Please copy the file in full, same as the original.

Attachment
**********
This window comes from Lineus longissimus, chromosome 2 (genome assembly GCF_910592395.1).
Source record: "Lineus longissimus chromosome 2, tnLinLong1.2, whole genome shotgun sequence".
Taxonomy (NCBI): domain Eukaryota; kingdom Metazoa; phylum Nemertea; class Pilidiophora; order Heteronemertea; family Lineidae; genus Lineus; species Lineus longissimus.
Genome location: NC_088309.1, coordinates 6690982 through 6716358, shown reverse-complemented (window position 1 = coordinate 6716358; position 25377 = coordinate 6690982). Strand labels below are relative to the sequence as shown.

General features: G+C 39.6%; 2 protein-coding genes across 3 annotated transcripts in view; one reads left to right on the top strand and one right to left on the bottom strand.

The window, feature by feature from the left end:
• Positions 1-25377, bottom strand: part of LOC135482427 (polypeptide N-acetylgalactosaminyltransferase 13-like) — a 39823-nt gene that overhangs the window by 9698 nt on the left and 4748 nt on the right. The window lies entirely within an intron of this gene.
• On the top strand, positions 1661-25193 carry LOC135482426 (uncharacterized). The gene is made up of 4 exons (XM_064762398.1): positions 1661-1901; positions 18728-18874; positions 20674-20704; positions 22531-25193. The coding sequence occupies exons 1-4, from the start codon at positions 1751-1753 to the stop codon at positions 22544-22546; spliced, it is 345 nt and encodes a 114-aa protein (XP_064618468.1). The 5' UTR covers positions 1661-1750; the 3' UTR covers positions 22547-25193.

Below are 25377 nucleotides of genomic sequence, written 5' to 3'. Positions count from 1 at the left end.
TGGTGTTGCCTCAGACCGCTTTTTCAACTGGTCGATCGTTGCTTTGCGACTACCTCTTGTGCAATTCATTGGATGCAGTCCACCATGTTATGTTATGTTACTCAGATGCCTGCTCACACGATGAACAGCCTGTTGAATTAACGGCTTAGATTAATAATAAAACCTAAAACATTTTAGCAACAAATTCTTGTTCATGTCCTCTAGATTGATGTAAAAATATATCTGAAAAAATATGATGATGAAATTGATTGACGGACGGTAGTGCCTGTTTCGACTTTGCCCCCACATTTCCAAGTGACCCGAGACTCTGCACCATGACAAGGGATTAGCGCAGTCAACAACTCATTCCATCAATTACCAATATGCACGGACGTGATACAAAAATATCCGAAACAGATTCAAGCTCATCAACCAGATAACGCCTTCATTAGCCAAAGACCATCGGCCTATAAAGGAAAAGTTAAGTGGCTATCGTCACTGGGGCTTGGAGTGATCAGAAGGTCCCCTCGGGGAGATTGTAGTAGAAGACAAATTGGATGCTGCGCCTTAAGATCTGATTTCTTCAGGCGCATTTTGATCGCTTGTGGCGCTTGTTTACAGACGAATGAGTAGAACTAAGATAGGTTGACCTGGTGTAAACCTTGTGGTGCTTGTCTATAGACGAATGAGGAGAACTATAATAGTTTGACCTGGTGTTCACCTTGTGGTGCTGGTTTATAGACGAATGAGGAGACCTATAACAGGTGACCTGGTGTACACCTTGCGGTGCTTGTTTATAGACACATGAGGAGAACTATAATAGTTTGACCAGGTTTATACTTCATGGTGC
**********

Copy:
This window comes from Lineus longissimus, chromosome 2 (genome assembly GCF_910592395.1).
Source record: "Lineus longissimus chromosome 2, tnLinLong1.2, whole genome shotgun sequence".
Taxonomy (NCBI): domain Eukaryota; kingdom Metazoa; phylum Nemertea; class Pilidiophora; order Heteronemertea; family Lineidae; genus Lineus; species Lineus longissimus.
Genome location: NC_088309.1, coordinates 6690982 through 6716358, shown reverse-complemented (window position 1 = coordinate 6716358; position 25377 = coordinate 6690982). Strand labels below are relative to the sequence as shown.

General features: G+C 39.6%; 2 protein-coding genes across 3 annotated transcripts in view; one reads left to right on the top strand and one right to left on the bottom strand.

The window, feature by feature from the left end:
• Positions 1-25377, bottom strand: part of LOC135482427 (polypeptide N-acetylgalactosaminyltransferase 13-like) — a 39823-nt gene that overhangs the window by 9698 nt on the left and 4748 nt on the right. The window lies entirely within an intron of this gene.
• On the top strand, positions 1661-25193 carry LOC135482426 (uncharacterized). The gene is made up of 4 exons (XM_064762398.1): positions 1661-1901; positions 18728-18874; positions 20674-20704; positions 22531-25193. The coding sequence occupies exons 1-4, from the start codon at positions 1751-1753 to the stop codon at positions 22544-22546; spliced, it is 345 nt and encodes a 114-aa protein (XP_064618468.1). The 5' UTR covers positions 1661-1750; the 3' UTR covers positions 22547-25193.

Below are 25377 nucleotides of genomic sequence, written 5' to 3'. Positions count from 1 at the left end.
TGGTGTTGCCTCAGACCGCTTTTTCAACTGGTCGATCGTTGCTTTGCGACTACCTCTTGTGCAATTCATTGGATGCAGTCCACCATGTTATGTTATGTTACTCAGATGCCTGCTCACACGATGAACAGCCTGTTGAATTAACGGCTTAGATTAATAATAAAACCTAAAACATTTTAGCAACAAATTCTTGTTCATGTCCTCTAGATTGATGTAAAAATATATCTGAAAAAATATGATGATGAAATTGATTGACGGACGGTAGTGCCTGTTTCGACTTTGCCCCCACATTTCCAAGTGACCCGAGACTCTGCACCATGACAAGGGATTAGCGCAGTCAACAACTCATTCCATCAATTACCAATATGCACGGACGTGATACAAAAATATCCGAAACAGATTCAAGCTCATCAACCAGATAACGCCTTCATTAGCCAAAGACCATCGGCCTATAAAGGAAAAGTTAAGTGGCTATCGTCACTGGGGCTTGGAGTGATCAGAAGGTCCCCTCGGGGAGATTGTAGTAGAAGACAAATTGGATGCTGCGCCTTAAGATCTGATTTCTTCAGGCGCATTTTGATCGCTTGTGGCGCTTGTTTACAGACGAATGAGTAGAACTAAGATAGGTTGACCTGGTGTAAACCTTGTGGTGCTTGTCTATAGACGAATGAGGAGAACTATAATAGTTTGACCTGGTGTTCACCTTGTGGTGCTGGTTTATAGACGAATGAGGAGACCTATAACAGGTGACCTGGTGTACACCTTGCGGTGCTTGTTTATAGACACATGAGGAGAACTATAATAGTTTGACCAGGTTTATACTTCATGGTGC